Diplomatic Briefing

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Archive for June 7, 2022

Newsline: US diplomat promises ‘swift and forceful’ response to a North Korean nuclear test

A nuclear test by North Korea will prompt a “swift and forceful response,” a senior U.S. diplomat said in Seoul on Tuesday, according to the Yonhap News Agency. North Korea would face unified action by several countries should it detonate a nuclear device in violation of existing U.N. Security Council resolutions, Wendy Sherman, deputy secretary of state, told reporters, according to Yonhap. Starting in 2006, the Security Council imposed a broad range of economic sanctions on the North for developing nuclear weapons and conducting ballistic missile tests. “The entire world will respond in a strong and clear manner,” Sherman said, according to the Yonhap report. “We are prepared.” (https://www.stripes.com/theaters/asia_pacific/2022-06-07/north-korea-nuclear-test-missiles-6258709.html) She traveled to Seoul on Monday as part of a 10-day tour of the Indo-Pacific region that includes meetings with officials from South Korea, Japan, the Philippines, Vietnam and Laos. Sherman’s comments come as U.S., South Korean and Japanese government officials warn that the communist regime may soon conduct its seventh nuclear weapons test and its first since 2017.

Newsline: US Says China Fabricated Quotes From Diplomats

The US hit back at China over a social media post, saying the behavior puts Washington’s envoys at risk. A spokesperson for the US Embassy in Beijing said Tuesday that China should “stop attributing false statements to US officials or taking other actions that might subject our diplomats to harassment.” (https://www.bloomberg.com/news/articles/2022-06-07/us-says-china-fabricated-quotes-from-diplomats-on-xinjiang) The disputed post claimed American officials in Guangzhou downplayed allegations of human rights abuses in Xinjiang.

Newsline: China’s Top Diplomat Says New, Old China-Japan Problems Intertwined

Old problems in China-Japan relations are intertwined with new ones, and the challenges cannot be ignored if the countries wish to have a “healthy” relationship, China’s top diplomat said on Tuesday. A foreign ministry statement said Yang Jiechi, who spoke with Japanese national security chief Takeo Akiba on the phone, said both nations should “grasp the right direction, uphold win-win cooperation, focus on the long term, enhance security and build mutual trust”. Yang, the director of the Central Foreign Affairs Commission Office for China, said both countries should work together to ensure “stable, healthy and resilient” relations in the next 50 years, and “jointly maintain regional peace and prosperity”. (https://www.usnews.com/news/world/articles/2022-06-07/chinas-top-diplomat-says-new-old-china-japan-problems-intertwined) This year marks the 50th anniversary of diplomatic relations for China and Japan.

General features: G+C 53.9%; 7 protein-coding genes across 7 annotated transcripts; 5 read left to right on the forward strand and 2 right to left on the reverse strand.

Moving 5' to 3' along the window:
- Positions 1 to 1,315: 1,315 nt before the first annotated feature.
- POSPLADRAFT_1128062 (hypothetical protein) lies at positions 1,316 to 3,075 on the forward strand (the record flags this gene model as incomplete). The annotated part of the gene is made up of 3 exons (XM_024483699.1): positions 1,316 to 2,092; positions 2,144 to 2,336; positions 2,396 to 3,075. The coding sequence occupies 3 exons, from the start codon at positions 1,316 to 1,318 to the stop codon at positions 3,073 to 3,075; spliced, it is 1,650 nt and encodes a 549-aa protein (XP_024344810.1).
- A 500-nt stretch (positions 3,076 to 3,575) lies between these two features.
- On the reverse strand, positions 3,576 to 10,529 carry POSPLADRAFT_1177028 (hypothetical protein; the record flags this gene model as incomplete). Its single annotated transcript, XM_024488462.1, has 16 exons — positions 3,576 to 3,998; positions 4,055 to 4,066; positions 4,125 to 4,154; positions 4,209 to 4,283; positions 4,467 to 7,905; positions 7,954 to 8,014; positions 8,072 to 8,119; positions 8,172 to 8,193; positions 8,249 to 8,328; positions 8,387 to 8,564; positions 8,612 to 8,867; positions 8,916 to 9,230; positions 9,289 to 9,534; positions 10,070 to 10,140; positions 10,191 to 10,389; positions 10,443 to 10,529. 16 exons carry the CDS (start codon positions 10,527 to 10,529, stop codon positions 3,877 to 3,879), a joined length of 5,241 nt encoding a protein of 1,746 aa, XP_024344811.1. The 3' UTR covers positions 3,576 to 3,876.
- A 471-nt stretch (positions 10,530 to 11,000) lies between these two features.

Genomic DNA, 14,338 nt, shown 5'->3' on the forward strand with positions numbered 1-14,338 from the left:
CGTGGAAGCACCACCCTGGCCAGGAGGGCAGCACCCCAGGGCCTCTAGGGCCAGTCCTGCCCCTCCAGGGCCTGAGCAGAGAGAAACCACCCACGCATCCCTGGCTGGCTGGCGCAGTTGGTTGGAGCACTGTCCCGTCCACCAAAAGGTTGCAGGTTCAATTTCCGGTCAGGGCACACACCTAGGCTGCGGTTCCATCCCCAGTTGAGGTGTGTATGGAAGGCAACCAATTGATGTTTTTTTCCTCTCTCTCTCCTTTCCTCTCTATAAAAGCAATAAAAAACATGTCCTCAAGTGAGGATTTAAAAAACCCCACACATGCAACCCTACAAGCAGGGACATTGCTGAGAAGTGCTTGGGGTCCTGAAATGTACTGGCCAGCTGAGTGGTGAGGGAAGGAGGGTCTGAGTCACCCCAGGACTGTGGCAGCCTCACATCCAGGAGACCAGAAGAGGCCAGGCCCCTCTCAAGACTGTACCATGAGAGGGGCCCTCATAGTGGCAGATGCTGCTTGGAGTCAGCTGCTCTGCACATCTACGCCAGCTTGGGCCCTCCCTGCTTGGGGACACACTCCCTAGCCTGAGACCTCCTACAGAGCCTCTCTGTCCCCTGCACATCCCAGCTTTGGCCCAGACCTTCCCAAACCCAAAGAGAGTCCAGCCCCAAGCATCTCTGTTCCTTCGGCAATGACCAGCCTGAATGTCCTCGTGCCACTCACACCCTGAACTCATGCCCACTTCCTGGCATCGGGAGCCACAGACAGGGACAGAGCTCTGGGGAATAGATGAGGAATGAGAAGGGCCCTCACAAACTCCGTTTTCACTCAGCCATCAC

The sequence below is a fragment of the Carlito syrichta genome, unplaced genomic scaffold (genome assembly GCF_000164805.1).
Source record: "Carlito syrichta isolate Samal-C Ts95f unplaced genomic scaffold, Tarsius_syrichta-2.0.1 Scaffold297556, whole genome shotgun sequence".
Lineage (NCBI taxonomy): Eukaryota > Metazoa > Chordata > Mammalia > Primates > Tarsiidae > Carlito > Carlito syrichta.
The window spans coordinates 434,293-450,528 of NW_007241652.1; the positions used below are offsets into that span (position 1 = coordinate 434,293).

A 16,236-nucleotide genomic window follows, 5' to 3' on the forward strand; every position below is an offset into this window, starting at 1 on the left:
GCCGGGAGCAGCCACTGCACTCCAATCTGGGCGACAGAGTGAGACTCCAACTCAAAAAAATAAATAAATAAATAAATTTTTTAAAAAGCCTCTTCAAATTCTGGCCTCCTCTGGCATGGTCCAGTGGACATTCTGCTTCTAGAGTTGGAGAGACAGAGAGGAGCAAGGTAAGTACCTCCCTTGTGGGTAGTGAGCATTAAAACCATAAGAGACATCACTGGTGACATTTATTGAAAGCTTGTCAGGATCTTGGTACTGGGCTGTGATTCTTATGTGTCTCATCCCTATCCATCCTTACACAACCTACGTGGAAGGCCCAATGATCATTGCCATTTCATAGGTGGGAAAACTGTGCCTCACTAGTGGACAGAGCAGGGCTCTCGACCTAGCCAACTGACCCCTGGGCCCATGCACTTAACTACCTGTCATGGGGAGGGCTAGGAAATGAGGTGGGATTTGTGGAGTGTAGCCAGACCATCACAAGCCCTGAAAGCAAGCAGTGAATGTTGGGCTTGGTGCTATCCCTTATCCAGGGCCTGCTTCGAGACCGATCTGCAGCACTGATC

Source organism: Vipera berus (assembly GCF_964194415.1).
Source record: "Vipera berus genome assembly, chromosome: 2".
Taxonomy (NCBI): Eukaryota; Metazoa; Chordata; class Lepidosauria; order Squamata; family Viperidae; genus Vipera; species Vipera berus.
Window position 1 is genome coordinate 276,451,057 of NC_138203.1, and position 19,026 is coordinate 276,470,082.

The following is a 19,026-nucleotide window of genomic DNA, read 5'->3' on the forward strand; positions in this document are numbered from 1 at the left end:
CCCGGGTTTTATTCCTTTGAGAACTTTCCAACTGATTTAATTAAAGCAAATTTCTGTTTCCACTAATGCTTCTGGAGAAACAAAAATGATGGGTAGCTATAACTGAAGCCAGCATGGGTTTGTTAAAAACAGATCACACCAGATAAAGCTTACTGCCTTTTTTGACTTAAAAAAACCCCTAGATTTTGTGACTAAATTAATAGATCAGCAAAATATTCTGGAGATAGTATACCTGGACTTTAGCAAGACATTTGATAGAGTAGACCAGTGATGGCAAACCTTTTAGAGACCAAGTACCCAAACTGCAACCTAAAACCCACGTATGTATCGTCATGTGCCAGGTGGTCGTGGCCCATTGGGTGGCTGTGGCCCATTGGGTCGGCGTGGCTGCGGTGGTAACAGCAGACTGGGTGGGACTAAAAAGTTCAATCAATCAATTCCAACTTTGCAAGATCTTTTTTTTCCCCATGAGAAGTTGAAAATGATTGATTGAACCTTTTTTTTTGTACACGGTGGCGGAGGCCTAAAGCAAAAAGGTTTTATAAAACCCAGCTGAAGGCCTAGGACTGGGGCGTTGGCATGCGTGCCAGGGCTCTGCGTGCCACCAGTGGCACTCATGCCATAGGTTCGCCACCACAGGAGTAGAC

Newsline: Summit of the Americas deals diplomatic blow as Mexico’s president declines to attend

As the high-profile Summit of the Americas got underway Monday in Los Angeles, with presidents and prime ministers from throughout the Western Hemisphere expected to attend, confusion continued to surround the agenda, what President Biden hopes to achieve and whether U.S.-Latin American relations will be better or worse as a result. After weeks of coy, maybe-maybe-not flirtation with attending the conference, Mexican President Andrés Manuel López Obrador, arguably the most important Latin American leader on the guest list, finally announced Monday morning that he was staying home. López Obrador was protesting the Biden administration’s decision to exclude Cuba, Nicaragua and Venezuela, and others followed suit: Honduras, the administration’s closest ally in Central America, sent a lower-level delegation, Uruguay’s president said he had contracted COVID-19, and Bolivia also declined to attend. (https://news.yahoo.com/summit-americas-hobbles-opening-mexicos-021247907.html) Even veteran Latin American specialists who have attended several of the regional conferences over the past three decades were exasperated, noting that the Biden administration only belatedly turned to the summit and potential agenda, along with its opportunity for progress and brighter relations in the hemisphere. Some suggested the summit was so behind the ball in planning that it would have been better to cancel than to conduct the conference in a half-baked way.